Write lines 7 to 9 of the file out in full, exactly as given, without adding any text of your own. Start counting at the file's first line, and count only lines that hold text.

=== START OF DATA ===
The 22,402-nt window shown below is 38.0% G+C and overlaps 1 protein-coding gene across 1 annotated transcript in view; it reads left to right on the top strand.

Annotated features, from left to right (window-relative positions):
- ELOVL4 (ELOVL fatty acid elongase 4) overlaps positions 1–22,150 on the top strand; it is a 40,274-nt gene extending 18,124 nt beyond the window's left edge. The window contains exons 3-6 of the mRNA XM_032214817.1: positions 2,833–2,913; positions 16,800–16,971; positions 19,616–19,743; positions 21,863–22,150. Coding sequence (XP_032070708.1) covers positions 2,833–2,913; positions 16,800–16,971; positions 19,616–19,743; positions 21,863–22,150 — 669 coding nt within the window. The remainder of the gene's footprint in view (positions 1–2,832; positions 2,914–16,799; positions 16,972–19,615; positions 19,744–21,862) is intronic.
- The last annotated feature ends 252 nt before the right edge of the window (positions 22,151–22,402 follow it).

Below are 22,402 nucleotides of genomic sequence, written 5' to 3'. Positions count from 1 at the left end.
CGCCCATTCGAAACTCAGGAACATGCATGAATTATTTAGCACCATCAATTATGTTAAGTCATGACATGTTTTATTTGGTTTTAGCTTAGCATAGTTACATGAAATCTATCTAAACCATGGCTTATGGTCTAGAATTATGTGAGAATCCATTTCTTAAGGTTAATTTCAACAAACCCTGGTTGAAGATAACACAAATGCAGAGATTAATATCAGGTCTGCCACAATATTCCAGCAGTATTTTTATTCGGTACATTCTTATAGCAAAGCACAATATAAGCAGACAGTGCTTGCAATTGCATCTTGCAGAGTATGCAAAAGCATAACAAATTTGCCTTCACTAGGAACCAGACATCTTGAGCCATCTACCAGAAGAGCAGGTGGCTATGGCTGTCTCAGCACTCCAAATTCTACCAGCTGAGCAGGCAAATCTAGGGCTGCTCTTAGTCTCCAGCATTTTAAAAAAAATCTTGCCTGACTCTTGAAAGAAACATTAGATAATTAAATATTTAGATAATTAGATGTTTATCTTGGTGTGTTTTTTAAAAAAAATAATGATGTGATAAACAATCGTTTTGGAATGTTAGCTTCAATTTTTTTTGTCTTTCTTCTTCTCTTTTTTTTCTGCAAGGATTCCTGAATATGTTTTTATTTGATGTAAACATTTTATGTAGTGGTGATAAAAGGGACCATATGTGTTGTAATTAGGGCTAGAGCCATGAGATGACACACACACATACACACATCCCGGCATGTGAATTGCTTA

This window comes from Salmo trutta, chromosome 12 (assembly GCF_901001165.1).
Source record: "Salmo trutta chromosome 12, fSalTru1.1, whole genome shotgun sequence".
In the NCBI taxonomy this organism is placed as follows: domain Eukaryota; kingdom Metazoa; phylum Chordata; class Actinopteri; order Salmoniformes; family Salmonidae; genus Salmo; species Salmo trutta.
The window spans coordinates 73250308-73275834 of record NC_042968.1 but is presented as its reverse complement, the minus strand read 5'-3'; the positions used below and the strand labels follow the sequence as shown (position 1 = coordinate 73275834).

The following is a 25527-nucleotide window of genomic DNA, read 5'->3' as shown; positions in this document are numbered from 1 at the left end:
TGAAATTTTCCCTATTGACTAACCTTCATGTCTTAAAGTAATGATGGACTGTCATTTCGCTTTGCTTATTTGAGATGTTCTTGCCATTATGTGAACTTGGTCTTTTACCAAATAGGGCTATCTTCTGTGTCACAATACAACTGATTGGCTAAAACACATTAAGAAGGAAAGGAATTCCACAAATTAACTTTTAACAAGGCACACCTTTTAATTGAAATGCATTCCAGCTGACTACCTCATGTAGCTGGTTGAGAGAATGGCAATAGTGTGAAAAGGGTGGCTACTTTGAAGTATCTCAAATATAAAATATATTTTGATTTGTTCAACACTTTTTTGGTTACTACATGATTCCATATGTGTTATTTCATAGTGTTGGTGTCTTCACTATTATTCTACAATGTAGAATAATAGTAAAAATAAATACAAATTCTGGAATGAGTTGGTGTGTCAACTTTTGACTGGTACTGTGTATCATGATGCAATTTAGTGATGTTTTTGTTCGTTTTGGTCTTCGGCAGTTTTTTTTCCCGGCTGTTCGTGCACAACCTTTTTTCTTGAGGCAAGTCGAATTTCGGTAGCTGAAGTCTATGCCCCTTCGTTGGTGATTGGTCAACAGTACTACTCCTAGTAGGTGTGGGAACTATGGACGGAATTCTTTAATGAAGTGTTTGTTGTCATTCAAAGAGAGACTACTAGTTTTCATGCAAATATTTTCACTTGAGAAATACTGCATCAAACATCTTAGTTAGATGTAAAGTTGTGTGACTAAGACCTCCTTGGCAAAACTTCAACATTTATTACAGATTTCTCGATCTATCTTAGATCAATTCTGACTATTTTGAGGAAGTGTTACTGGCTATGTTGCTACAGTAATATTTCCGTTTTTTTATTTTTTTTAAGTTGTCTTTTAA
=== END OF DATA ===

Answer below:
This window comes from Salmo trutta, chromosome 12 (assembly GCF_901001165.1).
Source record: "Salmo trutta chromosome 12, fSalTru1.1, whole genome shotgun sequence".
In the NCBI taxonomy this organism is placed as follows: domain Eukaryota; kingdom Metazoa; phylum Chordata; class Actinopteri; order Salmoniformes; family Salmonidae; genus Salmo; species Salmo trutta.